investment of almost $200 million.

Sequestration would impair the Department's ability to prevent and treat HIV/AIDS. The cuts to
the Centers for Disease Control and Prevention (CDC) translate into approximately
424,000 fewer HIV tests conducted by CDC's health department grantees. The Health
Resources and Services Administration estimates that 7,400 fewer patients would have access to
life-saving HIV medications through the AIDS Drug Assistance Program (ADAP). This would
cause delays in service and drug provision to people living with HIV and potentially lead to
ADAP wait lists for HIV medications.

Public Health and Scientific Research

Reduced funding for the Food and Drug Administration (FDA), including user fees, could
increase risks to our nation's food safety. FDA would conduct approximately 2,100 fewer
domestic and foreign facility inspections of firms that manufacture food products to verify that
domestic and imported foods meet safety standards. These reductions may increase the risk of
safety incidents, and the public may suffer more foodbome illness such as the recent salmonella
in peanut butter outbreak and the E. coli illnesses linked to organic spinach.

Cuts to the National Institutes of Health (NIH) due to sequestration would delay progress on the
prevention of debilitating chronic conditions that are also costly to society and on the
development of more effective treatments for common and rare diseases affecting millions of
Americans. In general, NIH grant funding within states, including Maryland, will likely be
reduced due to both reductions to existing grants and fewer new grants. We expect that some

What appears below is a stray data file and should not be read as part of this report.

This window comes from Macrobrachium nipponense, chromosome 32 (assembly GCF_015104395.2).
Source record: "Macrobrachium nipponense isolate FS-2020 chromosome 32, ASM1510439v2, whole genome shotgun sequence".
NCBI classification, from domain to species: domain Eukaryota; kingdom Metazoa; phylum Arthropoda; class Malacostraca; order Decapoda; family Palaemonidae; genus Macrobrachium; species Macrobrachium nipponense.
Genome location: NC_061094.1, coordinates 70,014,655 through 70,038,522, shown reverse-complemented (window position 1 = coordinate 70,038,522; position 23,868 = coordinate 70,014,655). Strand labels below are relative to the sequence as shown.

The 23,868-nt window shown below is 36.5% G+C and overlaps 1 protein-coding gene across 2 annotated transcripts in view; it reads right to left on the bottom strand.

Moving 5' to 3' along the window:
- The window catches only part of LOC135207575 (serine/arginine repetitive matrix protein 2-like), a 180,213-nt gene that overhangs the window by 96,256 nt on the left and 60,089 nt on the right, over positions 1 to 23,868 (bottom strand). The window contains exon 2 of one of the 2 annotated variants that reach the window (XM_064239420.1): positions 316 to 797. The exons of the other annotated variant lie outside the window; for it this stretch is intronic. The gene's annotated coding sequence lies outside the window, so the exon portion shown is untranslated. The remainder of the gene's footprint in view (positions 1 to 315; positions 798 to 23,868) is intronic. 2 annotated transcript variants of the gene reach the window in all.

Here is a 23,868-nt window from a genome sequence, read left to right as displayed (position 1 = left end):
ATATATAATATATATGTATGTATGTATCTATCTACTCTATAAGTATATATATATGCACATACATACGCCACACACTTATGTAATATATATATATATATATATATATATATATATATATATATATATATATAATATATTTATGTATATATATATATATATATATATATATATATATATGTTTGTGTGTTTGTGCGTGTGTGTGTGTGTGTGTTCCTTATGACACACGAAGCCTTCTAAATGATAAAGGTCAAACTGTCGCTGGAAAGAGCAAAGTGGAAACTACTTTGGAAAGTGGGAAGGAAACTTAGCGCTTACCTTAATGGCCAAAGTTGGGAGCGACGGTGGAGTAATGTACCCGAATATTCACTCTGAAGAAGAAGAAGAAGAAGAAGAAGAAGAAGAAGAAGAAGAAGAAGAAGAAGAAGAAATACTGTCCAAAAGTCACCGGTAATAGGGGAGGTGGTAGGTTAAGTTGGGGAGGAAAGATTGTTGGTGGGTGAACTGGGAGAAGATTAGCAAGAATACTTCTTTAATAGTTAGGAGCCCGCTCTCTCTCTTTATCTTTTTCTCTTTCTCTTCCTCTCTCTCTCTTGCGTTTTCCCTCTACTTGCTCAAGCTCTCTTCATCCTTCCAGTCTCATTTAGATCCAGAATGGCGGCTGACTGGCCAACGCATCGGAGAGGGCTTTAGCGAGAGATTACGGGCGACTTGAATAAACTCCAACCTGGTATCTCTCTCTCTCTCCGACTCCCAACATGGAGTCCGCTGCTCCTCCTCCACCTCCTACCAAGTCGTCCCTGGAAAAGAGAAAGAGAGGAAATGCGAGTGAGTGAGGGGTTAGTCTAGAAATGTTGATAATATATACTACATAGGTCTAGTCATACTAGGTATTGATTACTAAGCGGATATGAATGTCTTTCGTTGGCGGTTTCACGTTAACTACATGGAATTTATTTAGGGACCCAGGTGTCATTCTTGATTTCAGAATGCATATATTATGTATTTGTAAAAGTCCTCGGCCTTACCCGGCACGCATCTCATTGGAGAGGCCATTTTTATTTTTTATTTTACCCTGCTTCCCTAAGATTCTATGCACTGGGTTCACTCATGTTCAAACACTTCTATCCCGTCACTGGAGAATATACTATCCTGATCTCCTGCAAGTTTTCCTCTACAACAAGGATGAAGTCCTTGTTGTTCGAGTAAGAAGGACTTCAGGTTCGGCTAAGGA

existing research projects could be difficult to pursue at reduced levels and some new research
could be postponed as NIH would make hundreds fewer awards. Actual funding reductions will
depend on the final mix of projects chosen to be supported by each Institute and Center within
available resources. With each research award supporting up to seven research positions, several
thousand research positions across the nation could be eliminated.

Health Care Coverage and Oversight

Under sequestration, payments to Medicare providers, health plans, and drug plans under Title
XVIII of the Social Security Act will be reduced by two percent. This would result in billions of
dollars in lost revenues to Medicare doctors, hospitals, and other providers, who will only be
reimbursed at 98 cents on the dollar for their services to Medicare beneficiaries.

Sequestration would limit the Department's ability to realize savings produced through proven investments, such as the Health Care Fraud and Abuse Control program. For every dollar spent to combat health care fraud through our law enforcement work we have realized an over $7 return on investment. In FY 2011 alone, we returned a record~breaking $4.1 billion to the federal government.
I am eager to work with you and Congress to avoid the consequences that would result from sequestration. Thank you for your interest in this important issue.

Kathleen Sebelius